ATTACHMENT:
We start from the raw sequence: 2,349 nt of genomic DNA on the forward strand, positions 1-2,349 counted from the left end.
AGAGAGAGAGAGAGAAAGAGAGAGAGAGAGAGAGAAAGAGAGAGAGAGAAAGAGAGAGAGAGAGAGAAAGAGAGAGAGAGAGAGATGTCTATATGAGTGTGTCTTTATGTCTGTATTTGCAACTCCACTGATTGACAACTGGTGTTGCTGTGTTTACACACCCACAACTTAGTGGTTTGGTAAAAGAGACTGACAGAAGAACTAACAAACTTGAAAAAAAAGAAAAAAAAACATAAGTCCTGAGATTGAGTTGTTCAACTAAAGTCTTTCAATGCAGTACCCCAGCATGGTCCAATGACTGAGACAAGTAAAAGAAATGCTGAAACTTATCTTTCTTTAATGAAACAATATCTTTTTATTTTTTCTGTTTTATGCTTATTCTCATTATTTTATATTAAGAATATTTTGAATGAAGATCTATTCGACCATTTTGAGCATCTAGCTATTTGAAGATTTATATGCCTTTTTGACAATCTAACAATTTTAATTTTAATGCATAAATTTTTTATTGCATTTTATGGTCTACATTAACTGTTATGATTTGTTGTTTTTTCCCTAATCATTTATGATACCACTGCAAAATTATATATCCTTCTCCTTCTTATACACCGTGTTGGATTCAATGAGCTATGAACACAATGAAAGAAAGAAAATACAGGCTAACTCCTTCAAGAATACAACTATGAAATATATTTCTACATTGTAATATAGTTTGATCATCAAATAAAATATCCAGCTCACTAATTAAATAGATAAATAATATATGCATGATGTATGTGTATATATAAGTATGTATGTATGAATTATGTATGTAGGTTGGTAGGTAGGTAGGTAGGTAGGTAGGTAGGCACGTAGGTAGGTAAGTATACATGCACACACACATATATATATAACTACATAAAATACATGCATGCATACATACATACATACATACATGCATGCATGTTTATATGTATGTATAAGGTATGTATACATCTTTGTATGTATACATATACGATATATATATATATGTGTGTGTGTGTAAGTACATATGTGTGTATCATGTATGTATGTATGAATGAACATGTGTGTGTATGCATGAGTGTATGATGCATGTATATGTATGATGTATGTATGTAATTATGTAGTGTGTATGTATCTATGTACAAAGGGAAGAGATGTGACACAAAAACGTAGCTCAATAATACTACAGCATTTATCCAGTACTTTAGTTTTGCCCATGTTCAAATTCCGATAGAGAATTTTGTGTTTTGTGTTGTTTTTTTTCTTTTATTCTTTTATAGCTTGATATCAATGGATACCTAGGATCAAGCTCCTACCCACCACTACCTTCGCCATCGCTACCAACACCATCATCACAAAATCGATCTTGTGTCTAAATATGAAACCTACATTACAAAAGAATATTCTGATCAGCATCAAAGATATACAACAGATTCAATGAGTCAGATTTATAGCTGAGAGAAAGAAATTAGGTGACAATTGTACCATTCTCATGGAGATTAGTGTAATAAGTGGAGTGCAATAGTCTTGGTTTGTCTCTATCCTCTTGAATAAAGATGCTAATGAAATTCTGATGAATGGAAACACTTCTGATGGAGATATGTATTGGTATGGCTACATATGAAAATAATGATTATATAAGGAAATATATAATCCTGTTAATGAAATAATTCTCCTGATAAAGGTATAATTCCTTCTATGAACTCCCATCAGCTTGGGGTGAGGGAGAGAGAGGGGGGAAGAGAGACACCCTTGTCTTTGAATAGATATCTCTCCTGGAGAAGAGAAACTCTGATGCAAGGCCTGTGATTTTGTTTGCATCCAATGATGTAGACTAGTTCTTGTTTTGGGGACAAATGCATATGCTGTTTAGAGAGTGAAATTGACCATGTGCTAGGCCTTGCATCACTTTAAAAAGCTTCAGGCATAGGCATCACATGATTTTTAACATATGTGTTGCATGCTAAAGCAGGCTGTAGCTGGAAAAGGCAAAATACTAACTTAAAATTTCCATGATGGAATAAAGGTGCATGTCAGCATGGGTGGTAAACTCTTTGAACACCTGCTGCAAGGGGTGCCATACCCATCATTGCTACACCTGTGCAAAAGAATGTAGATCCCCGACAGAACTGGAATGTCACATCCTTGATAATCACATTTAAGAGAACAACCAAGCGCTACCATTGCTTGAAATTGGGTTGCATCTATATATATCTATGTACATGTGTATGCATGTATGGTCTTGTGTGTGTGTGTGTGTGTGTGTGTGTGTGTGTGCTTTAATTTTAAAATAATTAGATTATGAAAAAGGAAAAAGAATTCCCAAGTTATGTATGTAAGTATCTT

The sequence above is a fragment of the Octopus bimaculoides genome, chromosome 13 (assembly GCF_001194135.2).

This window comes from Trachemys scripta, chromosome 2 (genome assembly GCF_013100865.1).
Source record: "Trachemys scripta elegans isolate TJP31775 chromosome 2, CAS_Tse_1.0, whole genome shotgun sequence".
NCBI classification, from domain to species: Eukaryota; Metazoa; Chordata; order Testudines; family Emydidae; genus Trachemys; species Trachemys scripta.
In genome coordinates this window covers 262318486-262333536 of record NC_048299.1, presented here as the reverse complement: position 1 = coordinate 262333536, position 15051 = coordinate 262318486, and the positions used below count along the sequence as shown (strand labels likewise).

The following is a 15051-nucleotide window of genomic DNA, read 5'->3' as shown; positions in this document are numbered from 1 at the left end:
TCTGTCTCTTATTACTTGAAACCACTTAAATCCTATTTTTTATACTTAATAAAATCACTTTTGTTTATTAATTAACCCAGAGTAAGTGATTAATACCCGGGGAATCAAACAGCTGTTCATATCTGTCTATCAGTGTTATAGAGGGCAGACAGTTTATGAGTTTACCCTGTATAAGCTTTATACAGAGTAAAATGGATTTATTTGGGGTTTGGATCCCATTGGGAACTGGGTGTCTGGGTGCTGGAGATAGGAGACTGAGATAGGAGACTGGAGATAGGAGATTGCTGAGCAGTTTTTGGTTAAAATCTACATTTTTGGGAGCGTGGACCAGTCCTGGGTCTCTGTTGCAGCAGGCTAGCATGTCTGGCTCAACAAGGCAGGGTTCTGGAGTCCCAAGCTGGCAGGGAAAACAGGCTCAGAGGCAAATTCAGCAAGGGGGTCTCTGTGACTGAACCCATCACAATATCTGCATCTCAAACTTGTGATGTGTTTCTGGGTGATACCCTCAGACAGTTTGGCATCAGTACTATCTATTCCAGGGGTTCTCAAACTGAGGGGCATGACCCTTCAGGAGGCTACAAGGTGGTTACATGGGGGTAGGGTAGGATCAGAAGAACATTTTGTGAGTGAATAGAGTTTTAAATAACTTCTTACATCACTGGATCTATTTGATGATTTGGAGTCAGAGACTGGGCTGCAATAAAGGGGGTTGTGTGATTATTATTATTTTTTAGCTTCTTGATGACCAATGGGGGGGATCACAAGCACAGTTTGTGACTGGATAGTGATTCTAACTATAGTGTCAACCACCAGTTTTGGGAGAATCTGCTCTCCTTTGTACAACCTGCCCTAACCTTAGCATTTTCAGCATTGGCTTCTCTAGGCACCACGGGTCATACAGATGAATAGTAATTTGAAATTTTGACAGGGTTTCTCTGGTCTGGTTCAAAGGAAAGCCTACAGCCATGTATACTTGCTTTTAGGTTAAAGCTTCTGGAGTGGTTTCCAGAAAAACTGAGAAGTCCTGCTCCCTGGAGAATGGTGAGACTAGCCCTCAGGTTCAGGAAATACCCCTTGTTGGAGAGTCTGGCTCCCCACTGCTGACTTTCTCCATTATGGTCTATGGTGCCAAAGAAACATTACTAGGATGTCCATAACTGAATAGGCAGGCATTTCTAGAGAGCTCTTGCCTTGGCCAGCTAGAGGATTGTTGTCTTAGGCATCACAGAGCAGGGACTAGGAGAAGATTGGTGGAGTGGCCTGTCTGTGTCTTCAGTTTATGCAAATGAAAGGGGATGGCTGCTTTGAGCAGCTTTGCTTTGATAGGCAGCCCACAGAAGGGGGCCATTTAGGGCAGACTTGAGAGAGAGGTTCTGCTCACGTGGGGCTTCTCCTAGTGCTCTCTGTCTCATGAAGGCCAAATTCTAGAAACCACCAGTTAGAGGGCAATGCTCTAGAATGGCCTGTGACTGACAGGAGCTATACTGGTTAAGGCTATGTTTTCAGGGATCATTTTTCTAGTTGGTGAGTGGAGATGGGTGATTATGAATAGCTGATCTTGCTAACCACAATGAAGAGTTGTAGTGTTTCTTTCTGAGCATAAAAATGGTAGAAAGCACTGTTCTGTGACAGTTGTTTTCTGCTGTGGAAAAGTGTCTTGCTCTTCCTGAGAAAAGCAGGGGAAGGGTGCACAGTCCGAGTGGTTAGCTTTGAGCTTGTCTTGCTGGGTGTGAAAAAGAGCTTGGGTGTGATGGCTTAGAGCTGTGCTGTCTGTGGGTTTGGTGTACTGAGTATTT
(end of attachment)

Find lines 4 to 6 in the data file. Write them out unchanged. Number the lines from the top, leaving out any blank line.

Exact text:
This window comes from Trachemys scripta, chromosome 2 (genome assembly GCF_013100865.1).
Source record: "Trachemys scripta elegans isolate TJP31775 chromosome 2, CAS_Tse_1.0, whole genome shotgun sequence".
NCBI classification, from domain to species: Eukaryota; Metazoa; Chordata; order Testudines; family Emydidae; genus Trachemys; species Trachemys scripta.